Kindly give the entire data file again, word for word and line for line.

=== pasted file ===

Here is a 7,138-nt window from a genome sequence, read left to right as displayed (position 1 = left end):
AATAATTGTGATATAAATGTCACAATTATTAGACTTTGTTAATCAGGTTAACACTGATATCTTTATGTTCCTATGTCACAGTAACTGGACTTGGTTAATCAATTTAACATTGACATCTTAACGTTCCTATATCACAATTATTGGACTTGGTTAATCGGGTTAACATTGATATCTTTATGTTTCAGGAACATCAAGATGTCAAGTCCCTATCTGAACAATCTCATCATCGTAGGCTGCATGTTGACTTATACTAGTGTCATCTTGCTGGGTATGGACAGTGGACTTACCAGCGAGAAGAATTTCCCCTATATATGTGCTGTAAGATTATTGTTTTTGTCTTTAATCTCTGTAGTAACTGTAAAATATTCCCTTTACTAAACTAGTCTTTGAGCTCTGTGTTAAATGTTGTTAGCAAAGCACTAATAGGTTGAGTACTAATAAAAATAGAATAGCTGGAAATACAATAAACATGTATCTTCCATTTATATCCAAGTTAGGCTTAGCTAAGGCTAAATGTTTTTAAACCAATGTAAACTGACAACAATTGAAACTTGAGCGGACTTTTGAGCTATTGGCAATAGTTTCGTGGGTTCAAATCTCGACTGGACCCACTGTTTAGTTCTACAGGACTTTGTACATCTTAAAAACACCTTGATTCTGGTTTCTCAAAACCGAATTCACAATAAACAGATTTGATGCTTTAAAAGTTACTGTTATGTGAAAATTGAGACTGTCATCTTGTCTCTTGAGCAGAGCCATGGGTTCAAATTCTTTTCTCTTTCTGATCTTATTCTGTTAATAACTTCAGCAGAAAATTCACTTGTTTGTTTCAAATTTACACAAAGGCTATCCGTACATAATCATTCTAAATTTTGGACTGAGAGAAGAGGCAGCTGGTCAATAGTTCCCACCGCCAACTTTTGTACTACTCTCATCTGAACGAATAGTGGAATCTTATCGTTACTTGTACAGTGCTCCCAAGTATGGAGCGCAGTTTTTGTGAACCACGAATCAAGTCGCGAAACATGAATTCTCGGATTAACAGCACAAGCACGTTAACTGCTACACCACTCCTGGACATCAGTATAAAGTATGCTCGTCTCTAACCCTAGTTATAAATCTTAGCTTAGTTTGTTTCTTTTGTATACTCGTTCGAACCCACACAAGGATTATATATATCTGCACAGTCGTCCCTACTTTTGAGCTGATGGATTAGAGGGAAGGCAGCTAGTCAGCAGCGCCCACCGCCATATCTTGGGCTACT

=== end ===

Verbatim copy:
Here is a 7,138-nt window from a genome sequence, read left to right as displayed (position 1 = left end):
AATAATTGTGATATAAATGTCACAATTATTAGACTTTGTTAATCAGGTTAACACTGATATCTTTATGTTCCTATGTCACAGTAACTGGACTTGGTTAATCAATTTAACATTGACATCTTAACGTTCCTATATCACAATTATTGGACTTGGTTAATCGGGTTAACATTGATATCTTTATGTTTCAGGAACATCAAGATGTCAAGTCCCTATCTGAACAATCTCATCATCGTAGGCTGCATGTTGACTTATACTAGTGTCATCTTGCTGGGTATGGACAGTGGACTTACCAGCGAGAAGAATTTCCCCTATATATGTGCTGTAAGATTATTGTTTTTGTCTTTAATCTCTGTAGTAACTGTAAAATATTCCCTTTACTAAACTAGTCTTTGAGCTCTGTGTTAAATGTTGTTAGCAAAGCACTAATAGGTTGAGTACTAATAAAAATAGAATAGCTGGAAATACAATAAACATGTATCTTCCATTTATATCCAAGTTAGGCTTAGCTAAGGCTAAATGTTTTTAAACCAATGTAAACTGACAACAATTGAAACTTGAGCGGACTTTTGAGCTATTGGCAATAGTTTCGTGGGTTCAAATCTCGACTGGACCCACTGTTTAGTTCTACAGGACTTTGTACATCTTAAAAACACCTTGATTCTGGTTTCTCAAAACCGAATTCACAATAAACAGATTTGATGCTTTAAAAGTTACTGTTATGTGAAAATTGAGACTGTCATCTTGTCTCTTGAGCAGAGCCATGGGTTCAAATTCTTTTCTCTTTCTGATCTTATTCTGTTAATAACTTCAGCAGAAAATTCACTTGTTTGTTTCAAATTTACACAAAGGCTATCCGTACATAATCATTCTAAATTTTGGACTGAGAGAAGAGGCAGCTGGTCAATAGTTCCCACCGCCAACTTTTGTACTACTCTCATCTGAACGAATAGTGGAATCTTATCGTTACTTGTACAGTGCTCCCAAGTATGGAGCGCAGTTTTTGTGAACCACGAATCAAGTCGCGAAACATGAATTCTCGGATTAACAGCACAAGCACGTTAACTGCTACACCACTCCTGGACATCAGTATAAAGTATGCTCGTCTCTAACCCTAGTTATAAATCTTAGCTTAGTTTGTTTCTTTTGTATACTCGTTCGAACCCACACAAGGATTATATATATCTGCACAGTCGTCCCTACTTTTGAGCTGATGGATTAGAGGGAAGGCAGCTAGTCAGCAGCGCCCACCGCCATATCTTGGGCTACT